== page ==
Harry Potter and the untrustworthy author

Over the weekend, J.K. Rowling had the dubious honor of being the subject of a new Twitter meme. I won't link to any examples here, but the general idea was to poke fun at Rowling for once again "revealing" (or inventing) new details about the Harry Potter world nearly 12 years after the final book in the series was released.

Unfortunately, Rowling's habit of doing this sort of thing has been going on for quite some time. The immeasurable popularity of the series and her own incredible success has kept her in the spotlight, even if the spotlight has been intermittent at times. It's perfectly natural for eager readers of the Harry Potter series to ask Rowling questions about the books, but it's less natural for Rowling to use those questions as springboards to insert details that are not in the books.

Last week I wrote about both untrustworthy narrators and the reality that all first-person narrators should be trusted only to tell the story from their narrow point of view; a truly objective, impartial first-person narrator would be an inhuman creation (or just an example of really bad writing). J.K. Rowling is in danger, I think, of becoming a variation on this theme--the untrustworthy author, the author who conveniently deviates from her own text to add details, invent new realities, and insert things into her characters' lives and stories that could not be reasonably said to have been there before.

Can authors talk about their own books? I don't think it's impossible, but it has to be done well. If a reader cleverly puts together clues the author has embedded into the story, and asks the author to confirm his or her theory, the author is right to say, "Why, yes! You guessed what I intended there," or "Well, that's an interesting idea, but it's not quite what I meant." In either case, though, the theory has to be backed up by the text. If the book is silent about something, I don't think it's playing fair for the author to say it was there all along in some kind of mystic subtext.

Let me give a hypothetical example: suppose a writer of a realistic novel creates a main character who strongly dislikes the color navy blue, because her mother made her wear an ugly navy blue prom dress. The navy dress becomes a symbol of the main character's uneasy relationship with her controlling mother. Later, the main character must hurry to her mother's side when her mother has been in a terrible accident. As she buys a plane ticket and rushes to pack a suitcase, she becomes frustrated with her jeans and bulky sweaters and the lack of room to pack when she has no idea how long she'll be away. So she runs to a nearby clothing store and purchases a travel suit--pants, skirt, jacket and dress in an easily packable travel knit material. The suit is navy blue.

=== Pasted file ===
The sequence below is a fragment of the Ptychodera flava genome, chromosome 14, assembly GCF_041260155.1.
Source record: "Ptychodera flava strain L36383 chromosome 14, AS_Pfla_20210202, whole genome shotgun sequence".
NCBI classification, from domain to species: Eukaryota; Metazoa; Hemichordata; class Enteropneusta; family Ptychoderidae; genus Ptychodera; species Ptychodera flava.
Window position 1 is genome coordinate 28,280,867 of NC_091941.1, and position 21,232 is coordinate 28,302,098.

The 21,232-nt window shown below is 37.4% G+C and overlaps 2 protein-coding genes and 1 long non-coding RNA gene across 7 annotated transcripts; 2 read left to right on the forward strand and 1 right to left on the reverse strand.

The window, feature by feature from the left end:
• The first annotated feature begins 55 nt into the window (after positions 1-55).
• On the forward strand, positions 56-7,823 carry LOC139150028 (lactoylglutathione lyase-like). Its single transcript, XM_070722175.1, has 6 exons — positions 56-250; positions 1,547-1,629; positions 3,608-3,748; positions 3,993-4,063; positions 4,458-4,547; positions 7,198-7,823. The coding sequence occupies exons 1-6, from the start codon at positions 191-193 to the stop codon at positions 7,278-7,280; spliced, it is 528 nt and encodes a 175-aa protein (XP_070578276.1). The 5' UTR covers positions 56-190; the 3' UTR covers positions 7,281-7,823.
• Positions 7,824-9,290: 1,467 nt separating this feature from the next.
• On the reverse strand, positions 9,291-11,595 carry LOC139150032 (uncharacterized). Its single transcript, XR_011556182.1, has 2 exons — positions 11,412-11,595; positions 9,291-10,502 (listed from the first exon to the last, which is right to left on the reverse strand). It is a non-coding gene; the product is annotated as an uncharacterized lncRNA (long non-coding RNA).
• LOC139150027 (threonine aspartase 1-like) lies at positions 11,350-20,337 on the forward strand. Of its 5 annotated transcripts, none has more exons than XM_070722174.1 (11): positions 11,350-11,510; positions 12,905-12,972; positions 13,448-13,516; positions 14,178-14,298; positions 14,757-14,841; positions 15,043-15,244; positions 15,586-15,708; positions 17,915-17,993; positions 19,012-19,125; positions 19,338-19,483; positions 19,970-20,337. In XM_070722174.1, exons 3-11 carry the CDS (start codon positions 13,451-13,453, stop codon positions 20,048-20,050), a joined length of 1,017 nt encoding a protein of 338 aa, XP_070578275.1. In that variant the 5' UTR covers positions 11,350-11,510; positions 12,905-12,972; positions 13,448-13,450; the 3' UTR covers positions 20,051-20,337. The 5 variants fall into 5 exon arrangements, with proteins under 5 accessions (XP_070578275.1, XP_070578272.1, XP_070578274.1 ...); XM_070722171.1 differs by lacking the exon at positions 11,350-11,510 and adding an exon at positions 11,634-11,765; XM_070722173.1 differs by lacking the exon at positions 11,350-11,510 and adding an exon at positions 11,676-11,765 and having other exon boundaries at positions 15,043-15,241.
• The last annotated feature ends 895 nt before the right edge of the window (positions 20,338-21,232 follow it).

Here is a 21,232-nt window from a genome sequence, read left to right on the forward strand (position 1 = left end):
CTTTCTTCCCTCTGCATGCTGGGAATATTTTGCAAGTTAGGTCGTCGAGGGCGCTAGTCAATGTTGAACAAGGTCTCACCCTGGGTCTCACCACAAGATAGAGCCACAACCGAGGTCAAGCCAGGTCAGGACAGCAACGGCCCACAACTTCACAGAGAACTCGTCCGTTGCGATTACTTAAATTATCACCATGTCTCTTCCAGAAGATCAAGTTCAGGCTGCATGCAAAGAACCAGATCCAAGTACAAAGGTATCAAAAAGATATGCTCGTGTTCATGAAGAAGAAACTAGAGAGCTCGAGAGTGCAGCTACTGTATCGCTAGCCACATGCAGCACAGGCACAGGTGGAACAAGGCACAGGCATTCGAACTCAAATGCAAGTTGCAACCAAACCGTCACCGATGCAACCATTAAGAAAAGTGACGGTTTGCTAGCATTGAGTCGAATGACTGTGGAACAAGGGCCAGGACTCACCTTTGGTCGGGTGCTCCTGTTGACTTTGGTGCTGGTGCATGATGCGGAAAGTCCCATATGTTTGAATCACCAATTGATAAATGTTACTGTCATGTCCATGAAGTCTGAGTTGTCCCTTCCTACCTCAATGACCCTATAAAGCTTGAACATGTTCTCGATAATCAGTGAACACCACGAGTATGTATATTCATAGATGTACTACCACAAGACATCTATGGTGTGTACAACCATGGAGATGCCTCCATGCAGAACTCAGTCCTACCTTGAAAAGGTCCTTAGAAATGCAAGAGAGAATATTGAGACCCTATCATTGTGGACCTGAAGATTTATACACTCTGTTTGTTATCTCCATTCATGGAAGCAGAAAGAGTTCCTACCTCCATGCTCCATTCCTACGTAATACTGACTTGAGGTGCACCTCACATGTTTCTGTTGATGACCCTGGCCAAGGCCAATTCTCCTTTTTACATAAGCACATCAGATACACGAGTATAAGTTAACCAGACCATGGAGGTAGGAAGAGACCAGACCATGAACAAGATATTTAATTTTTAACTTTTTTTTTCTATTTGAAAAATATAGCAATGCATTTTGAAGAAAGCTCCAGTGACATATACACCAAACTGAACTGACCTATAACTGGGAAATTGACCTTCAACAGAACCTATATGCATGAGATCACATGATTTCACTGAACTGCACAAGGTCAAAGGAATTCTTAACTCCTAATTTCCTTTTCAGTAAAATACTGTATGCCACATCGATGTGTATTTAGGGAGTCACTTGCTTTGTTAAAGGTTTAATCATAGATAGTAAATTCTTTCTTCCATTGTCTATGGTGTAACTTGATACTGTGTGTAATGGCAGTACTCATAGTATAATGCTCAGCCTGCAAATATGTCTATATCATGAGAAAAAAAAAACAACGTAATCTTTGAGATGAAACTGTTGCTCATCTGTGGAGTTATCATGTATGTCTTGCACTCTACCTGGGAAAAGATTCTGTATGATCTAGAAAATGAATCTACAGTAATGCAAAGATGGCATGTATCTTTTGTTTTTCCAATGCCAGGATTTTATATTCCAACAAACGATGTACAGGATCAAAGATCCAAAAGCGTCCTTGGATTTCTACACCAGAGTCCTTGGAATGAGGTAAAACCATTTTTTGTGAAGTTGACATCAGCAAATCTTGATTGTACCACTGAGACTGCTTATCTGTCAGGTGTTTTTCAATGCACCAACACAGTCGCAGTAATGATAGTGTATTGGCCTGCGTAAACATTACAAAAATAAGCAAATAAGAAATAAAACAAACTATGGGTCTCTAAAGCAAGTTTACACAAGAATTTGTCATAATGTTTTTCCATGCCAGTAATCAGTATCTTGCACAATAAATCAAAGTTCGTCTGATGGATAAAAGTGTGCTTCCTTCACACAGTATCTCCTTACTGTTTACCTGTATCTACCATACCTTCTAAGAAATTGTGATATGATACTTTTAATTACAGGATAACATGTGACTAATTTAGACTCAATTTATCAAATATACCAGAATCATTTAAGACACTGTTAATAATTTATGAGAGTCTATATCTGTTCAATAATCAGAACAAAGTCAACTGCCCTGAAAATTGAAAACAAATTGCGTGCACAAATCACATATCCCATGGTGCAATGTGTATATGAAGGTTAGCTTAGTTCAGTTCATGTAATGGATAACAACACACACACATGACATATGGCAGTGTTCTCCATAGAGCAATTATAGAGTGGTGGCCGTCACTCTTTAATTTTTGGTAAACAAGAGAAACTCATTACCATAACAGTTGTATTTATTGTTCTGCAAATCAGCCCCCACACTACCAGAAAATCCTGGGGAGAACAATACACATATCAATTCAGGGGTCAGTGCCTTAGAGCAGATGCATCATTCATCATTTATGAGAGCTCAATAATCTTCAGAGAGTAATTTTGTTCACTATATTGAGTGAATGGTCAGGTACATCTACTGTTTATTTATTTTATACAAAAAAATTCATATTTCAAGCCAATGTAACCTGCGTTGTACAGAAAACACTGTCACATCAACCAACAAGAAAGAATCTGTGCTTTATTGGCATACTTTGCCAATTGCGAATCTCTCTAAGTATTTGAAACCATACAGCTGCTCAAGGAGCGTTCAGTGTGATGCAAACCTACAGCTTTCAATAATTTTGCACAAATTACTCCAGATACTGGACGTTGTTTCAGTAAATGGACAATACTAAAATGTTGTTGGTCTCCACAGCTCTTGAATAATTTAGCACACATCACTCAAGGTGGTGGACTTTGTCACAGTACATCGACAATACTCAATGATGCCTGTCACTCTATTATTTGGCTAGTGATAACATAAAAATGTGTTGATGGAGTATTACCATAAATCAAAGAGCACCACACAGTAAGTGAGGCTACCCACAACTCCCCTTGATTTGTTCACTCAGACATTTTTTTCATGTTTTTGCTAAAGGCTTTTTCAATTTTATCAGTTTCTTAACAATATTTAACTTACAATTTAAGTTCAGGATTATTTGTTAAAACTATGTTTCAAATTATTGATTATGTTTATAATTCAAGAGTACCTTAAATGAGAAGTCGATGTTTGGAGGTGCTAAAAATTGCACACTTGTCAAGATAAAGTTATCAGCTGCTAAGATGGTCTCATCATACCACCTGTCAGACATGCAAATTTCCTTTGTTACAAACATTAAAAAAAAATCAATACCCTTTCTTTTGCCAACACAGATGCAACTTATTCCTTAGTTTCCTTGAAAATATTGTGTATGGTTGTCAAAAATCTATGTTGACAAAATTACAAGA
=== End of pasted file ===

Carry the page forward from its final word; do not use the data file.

If the author is asked about this, can she say that the navy suit, too, means something? Well, sure, and it could mean lots of things: the ongoing complexity of the relationship, the main character's desire to reconcile with her mother, the desire of the main character to be hidden and not criticized by her mother--she might even have purchased navy to avoid purchasing a suit in black that looked too much like something to wear to a funeral (but only if the black suit option was shown in the text). What the author could not do is declare that the navy suit reveals that the main character never got over being abandoned by her father for his new family--if that never came up before. The author can't just tack things on after the fact and then be surprised when readers object.

Authors create a kind of contract with readers, and that contract consists of the books themselves. It is, to me, a violation of that contract to shoehorn extraneous material into the texts when all the books are written.

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